Three strikes for violent offenders

Saturday 1 August 2020 | Written by Losirene Lacanivalu | Published in Crime


Three strikes for violent offenders

And alcohol is fuelling domestic violence and worsening mental instability, says expert.

The courts are being challenged to lock up violent offenders who repeatedly beat their partners and children.

Punanga Tauturu family counselling organisation says the law must come down hard on perpetrators and, if needs be, provide psychiatric assessment for those who need it.

Coordinator Rebeka Buchanan called on the justice system to look into ways of assessing repeat offenders, especially in domestic violence cases.

She recalled how the late Justice of the Peace John Kenning would handle violent offenders.

“The late Kenning in the days, used the view that if the perpetrator appears for the third time in court, they are automatically going to prison.”

Police have said that domestic disputes, which cover a broad range of incidents from minor arguments to physical threats, are at higher levels than previous years.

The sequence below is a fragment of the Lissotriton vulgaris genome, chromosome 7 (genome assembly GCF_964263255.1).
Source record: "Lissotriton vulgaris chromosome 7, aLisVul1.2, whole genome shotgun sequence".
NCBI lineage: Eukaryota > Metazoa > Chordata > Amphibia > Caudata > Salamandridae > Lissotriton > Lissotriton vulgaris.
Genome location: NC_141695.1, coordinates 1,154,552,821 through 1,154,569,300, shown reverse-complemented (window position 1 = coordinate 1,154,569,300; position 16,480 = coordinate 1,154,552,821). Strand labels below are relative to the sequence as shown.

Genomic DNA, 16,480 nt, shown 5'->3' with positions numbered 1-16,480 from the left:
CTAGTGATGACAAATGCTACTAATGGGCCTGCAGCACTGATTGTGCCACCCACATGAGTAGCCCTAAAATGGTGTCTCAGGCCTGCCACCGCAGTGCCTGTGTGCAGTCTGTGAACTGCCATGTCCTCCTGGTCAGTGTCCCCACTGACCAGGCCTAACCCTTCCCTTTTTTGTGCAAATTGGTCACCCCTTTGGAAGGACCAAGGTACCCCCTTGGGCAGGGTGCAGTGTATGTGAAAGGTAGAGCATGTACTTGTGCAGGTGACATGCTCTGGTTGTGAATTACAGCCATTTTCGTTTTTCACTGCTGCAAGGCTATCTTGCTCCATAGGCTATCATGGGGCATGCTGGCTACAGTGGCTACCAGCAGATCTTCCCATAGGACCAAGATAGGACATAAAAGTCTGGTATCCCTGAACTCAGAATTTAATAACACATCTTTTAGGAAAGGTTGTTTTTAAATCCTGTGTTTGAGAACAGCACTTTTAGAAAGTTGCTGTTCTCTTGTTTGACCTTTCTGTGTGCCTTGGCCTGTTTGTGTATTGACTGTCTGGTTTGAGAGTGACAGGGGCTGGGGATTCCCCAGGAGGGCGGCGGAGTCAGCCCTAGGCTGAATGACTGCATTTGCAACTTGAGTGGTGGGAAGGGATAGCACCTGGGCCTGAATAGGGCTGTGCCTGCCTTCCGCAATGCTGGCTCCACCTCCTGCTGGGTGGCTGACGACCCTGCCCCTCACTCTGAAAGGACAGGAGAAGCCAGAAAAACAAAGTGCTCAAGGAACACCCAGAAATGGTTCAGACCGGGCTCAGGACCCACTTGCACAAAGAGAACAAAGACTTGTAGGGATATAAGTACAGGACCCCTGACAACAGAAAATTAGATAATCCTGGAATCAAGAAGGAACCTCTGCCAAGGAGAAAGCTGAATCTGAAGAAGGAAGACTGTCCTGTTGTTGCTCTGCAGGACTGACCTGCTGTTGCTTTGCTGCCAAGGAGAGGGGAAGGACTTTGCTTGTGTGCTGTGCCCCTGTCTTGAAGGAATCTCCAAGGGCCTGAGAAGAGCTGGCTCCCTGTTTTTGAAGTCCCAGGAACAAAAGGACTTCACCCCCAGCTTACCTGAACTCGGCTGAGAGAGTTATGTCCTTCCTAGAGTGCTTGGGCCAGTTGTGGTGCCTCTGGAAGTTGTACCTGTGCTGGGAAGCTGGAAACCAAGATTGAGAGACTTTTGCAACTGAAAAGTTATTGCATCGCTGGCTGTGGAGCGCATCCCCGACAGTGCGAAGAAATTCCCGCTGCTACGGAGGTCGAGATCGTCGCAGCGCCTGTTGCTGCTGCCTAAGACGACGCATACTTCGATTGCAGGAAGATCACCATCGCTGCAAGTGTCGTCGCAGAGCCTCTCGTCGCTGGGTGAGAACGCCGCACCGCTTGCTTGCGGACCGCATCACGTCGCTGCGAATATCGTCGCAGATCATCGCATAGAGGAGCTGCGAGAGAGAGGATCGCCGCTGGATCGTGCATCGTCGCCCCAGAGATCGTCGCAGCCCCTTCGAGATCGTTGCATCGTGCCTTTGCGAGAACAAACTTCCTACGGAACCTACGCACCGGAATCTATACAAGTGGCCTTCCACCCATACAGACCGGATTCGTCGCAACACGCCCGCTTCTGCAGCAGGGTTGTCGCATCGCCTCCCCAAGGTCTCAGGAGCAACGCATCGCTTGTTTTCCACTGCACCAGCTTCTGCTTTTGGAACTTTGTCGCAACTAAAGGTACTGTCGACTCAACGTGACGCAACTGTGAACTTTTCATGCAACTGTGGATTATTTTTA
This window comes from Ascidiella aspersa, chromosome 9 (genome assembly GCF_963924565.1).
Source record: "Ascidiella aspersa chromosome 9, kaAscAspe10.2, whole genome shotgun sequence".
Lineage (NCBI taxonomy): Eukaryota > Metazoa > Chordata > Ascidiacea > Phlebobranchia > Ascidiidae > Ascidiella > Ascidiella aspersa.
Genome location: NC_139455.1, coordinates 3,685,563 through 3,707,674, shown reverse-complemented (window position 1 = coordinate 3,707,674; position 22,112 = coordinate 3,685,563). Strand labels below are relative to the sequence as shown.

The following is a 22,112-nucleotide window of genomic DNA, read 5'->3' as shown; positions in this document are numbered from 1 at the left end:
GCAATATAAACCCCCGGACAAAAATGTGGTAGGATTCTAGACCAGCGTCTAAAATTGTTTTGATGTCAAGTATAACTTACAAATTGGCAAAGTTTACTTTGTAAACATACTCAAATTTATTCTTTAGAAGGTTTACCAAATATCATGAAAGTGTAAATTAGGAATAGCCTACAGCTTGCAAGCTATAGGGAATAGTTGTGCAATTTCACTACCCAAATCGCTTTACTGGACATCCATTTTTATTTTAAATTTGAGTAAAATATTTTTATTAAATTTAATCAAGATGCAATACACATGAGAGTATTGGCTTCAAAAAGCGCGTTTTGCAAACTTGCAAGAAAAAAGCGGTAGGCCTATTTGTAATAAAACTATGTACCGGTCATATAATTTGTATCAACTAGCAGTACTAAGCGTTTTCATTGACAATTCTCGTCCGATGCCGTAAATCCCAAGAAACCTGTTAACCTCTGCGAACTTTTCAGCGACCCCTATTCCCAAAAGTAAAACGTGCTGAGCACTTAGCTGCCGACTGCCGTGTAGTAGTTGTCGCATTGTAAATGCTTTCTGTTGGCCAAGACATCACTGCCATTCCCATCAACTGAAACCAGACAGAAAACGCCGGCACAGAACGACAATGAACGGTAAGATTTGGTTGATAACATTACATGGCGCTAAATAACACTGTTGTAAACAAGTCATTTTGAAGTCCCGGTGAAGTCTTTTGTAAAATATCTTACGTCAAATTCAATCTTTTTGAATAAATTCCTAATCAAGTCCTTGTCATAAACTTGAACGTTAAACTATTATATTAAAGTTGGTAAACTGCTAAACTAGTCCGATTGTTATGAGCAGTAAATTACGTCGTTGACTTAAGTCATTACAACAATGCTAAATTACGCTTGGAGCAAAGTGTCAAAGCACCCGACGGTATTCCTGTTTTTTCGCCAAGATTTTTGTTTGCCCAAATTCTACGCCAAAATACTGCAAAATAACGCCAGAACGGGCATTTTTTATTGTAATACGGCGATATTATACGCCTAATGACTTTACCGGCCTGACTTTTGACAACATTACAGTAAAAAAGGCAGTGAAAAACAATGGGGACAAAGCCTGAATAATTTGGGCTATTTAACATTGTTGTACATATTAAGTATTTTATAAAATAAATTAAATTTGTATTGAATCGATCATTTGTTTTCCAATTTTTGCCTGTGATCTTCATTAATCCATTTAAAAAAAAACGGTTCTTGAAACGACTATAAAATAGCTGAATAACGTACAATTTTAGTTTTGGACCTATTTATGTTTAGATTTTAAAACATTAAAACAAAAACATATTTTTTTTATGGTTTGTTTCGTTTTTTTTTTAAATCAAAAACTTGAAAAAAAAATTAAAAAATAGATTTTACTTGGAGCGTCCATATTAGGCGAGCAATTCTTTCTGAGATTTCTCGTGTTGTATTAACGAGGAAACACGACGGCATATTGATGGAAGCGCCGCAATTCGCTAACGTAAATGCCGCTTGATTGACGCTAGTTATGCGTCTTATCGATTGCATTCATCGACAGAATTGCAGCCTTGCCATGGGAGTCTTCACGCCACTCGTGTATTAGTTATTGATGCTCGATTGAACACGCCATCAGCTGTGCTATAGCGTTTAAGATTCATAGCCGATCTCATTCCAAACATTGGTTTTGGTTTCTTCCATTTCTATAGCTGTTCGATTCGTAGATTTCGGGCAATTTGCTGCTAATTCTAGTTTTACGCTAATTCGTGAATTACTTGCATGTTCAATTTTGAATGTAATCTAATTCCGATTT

They can’t say if this is caused by the recent pressures of social adjustment and economic hardship, but there is an underlying concern about the prolonged impact of the Covid-19 threat on families and relationships.

Two-fifths of domestic incidents this year were classed as violent and police have reiterated that there was a no drop policy on domestic violence matters – police would pursue them right through the court.

Buchanan said some offenders, who were released by the court, were then encourage to think that they have power and control over their partners – and so the abuse continued.

And when offenders were undergoing psychiatric counselling, they should not be allowed to drink alcohol. This could encourage behavioural changes, threats, intimidation or suicide attempts.

Instead such cases should be looked at practically, and the risk factors considered. In some cases the accused could not be forced to go to counselling, because they had to “want” to be helped by a counsellor.